English cricket chiefs consider virus checkpoints
English cricket chiefs are considering installing coronavirus checkpoints and isolation units at grounds in order to restart the game behind closed doors.
Last week the England and Wales Cricket Board (ECB) announced that no professional cricket would be played before May 28 at the earliest. But the ECB is stepping up its planning for a potential resumption of international action with no spectators.
England's Test series with West Indies is due to start at the Oval on 4 June. Australia and Pakistan are also due to tour during the English summer.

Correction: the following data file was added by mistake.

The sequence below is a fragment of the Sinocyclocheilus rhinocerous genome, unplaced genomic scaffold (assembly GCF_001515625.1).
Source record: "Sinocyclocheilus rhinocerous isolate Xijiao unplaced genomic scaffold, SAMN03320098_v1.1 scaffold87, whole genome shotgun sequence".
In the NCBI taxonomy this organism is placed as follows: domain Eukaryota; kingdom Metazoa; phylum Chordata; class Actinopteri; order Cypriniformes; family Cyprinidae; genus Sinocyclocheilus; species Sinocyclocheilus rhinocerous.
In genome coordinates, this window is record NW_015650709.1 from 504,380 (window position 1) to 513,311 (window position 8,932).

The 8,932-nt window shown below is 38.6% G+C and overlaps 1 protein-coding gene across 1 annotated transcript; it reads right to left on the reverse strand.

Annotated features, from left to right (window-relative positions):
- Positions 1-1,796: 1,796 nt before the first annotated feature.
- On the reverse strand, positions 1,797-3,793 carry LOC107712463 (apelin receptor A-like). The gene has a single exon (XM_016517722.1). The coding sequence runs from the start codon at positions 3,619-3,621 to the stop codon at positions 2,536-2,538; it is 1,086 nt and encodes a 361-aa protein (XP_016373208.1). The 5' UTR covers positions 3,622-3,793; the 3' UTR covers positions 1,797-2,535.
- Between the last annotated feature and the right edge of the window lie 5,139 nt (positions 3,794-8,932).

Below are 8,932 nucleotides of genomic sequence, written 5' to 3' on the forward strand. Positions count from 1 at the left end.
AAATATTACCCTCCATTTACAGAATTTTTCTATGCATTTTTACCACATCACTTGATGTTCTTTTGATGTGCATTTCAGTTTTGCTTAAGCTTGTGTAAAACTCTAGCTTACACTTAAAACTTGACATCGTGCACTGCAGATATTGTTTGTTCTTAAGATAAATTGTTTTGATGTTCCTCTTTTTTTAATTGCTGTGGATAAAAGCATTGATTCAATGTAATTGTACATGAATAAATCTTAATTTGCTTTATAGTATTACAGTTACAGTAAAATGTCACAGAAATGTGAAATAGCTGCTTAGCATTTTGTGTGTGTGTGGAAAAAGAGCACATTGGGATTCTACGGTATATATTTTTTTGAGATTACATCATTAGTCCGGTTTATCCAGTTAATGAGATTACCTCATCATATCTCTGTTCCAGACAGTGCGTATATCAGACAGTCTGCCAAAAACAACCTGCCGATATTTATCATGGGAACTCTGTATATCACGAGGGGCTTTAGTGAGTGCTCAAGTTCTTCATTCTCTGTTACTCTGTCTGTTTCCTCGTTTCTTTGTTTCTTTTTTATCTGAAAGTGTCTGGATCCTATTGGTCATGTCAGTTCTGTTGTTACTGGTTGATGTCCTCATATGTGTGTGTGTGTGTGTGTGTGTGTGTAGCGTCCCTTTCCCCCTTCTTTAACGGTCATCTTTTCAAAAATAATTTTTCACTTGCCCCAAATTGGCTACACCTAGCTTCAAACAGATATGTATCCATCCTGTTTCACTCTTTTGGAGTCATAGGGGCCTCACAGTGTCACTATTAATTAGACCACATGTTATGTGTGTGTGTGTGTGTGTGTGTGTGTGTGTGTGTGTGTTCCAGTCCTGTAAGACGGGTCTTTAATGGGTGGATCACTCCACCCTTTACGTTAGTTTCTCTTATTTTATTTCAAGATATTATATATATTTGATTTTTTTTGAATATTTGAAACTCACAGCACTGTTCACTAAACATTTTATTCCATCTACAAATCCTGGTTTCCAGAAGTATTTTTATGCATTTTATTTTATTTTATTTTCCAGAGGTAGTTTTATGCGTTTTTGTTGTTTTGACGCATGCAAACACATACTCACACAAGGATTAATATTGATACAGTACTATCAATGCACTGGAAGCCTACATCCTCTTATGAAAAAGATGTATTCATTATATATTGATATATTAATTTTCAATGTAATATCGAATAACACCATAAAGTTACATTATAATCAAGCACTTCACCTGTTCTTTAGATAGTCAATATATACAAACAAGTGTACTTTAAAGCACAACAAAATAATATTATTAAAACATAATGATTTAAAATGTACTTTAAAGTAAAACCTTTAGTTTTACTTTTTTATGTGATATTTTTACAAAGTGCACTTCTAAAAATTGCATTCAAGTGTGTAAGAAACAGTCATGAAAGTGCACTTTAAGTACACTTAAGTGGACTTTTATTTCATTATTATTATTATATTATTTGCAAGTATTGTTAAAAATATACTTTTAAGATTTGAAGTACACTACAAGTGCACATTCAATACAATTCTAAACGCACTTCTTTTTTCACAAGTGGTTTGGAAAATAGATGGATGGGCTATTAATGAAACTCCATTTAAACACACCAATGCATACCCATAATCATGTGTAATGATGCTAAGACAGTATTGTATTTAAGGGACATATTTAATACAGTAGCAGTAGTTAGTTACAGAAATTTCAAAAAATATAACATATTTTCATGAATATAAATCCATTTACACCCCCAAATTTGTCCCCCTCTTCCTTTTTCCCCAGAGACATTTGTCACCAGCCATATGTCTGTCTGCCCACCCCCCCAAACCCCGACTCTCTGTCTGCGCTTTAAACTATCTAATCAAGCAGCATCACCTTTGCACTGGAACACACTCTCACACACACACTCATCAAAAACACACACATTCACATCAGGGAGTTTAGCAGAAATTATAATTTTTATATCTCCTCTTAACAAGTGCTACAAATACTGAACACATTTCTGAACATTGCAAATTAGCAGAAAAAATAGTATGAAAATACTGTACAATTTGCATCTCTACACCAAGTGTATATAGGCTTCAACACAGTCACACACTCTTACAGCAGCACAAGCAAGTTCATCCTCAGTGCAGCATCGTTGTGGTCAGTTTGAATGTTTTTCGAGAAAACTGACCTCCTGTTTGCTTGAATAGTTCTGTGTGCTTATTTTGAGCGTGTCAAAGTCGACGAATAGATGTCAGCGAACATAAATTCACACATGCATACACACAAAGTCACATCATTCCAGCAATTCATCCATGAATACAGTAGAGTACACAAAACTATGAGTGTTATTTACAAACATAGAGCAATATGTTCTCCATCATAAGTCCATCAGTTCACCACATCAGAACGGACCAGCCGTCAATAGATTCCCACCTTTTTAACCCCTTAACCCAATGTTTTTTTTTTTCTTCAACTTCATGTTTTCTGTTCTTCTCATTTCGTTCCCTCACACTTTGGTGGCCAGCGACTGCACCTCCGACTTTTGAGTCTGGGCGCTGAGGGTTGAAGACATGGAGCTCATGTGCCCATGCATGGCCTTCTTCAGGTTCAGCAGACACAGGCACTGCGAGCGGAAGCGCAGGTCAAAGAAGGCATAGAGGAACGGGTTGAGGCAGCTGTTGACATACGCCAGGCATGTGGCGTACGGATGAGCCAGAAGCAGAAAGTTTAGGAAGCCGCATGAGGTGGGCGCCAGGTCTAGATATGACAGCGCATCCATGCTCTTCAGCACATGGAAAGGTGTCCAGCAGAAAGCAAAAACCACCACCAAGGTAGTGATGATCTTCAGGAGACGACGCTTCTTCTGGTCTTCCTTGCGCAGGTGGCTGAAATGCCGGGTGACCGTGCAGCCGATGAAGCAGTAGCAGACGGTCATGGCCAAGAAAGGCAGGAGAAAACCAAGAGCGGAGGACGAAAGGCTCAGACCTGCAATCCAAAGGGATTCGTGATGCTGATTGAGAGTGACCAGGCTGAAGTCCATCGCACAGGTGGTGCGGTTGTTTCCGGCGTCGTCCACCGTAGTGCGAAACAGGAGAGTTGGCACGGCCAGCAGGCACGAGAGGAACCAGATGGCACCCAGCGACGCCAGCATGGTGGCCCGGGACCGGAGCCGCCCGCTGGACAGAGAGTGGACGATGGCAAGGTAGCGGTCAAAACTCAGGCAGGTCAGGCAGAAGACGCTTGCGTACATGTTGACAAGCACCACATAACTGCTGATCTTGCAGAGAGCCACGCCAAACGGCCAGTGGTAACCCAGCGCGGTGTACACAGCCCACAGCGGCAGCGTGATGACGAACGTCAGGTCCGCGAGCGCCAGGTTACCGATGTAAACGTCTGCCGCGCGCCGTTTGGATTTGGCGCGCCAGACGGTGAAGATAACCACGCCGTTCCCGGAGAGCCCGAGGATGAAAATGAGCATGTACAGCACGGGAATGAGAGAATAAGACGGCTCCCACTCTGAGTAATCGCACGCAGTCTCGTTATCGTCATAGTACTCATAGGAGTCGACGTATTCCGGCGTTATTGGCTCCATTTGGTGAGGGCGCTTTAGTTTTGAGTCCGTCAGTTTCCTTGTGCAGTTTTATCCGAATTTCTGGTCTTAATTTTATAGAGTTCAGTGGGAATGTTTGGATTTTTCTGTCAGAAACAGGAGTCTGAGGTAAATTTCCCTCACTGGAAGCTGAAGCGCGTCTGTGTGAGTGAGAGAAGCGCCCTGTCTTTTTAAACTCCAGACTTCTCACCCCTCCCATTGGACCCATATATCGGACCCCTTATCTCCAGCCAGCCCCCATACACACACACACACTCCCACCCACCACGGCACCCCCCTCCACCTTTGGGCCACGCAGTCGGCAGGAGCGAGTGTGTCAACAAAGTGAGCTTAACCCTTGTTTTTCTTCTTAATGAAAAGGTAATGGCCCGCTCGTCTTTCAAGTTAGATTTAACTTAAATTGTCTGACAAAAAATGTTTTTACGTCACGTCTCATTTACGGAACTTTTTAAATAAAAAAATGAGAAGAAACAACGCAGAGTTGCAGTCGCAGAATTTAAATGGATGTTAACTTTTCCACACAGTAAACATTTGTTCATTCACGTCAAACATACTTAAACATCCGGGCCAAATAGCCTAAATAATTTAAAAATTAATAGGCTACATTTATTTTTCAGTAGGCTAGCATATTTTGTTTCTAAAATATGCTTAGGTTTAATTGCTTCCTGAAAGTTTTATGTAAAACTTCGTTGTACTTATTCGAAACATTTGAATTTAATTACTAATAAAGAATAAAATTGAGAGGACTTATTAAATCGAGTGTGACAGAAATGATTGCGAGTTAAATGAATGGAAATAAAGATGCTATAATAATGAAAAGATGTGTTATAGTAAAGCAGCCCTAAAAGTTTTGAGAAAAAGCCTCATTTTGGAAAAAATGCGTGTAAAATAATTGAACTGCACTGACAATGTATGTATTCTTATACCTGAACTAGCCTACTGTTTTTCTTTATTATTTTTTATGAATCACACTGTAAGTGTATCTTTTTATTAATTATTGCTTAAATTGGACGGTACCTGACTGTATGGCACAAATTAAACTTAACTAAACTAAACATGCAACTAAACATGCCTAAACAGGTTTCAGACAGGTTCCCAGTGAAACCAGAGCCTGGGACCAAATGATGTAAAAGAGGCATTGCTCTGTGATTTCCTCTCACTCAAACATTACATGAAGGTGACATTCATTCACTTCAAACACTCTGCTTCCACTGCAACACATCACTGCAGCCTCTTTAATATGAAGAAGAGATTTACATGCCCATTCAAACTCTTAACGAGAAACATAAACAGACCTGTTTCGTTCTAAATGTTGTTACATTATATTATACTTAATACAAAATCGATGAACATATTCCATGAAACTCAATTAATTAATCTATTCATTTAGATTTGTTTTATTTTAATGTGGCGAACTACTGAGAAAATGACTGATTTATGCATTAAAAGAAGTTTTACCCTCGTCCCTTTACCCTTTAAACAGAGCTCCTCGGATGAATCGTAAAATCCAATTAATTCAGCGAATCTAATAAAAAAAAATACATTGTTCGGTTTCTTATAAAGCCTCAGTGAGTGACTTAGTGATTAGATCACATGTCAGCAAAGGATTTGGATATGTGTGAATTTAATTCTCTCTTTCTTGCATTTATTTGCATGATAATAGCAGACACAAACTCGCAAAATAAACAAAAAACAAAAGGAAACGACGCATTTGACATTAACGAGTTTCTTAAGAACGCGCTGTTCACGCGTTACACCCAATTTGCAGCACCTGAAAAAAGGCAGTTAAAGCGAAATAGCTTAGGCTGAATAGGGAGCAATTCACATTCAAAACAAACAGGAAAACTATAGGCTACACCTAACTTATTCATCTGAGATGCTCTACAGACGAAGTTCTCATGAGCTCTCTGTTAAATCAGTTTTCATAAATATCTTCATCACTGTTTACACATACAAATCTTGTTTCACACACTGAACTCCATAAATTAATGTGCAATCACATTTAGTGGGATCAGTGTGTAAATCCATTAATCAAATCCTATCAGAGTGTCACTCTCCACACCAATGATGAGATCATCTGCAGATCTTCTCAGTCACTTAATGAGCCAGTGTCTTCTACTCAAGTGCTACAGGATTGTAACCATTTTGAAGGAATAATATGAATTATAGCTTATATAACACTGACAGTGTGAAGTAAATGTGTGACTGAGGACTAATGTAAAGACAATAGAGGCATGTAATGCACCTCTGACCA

The ECB's director of special projects Steve Elworthy told the Guardian that such an approach would essentially mean creating a "safe and sterile environment" at grounds. "We're mapping out what international matches would look like behind closed doors," he said.
Referring to the British government's initial advice prior to the current lockdown, he added: "The advice around mass gatherings was 500 people or fewer. That was guided by the potential impact on critical services like paramedics and doctors.
"You would likely have to work within that number (which would be made up of essential matchday staff). Then you have to think about medical provisions, creating a safe and sterile environment around that venue, so that everyone who comes in is clear. So it's how you test them at the gate, the isolation units that you have to put in. These are considerations we are thinking about."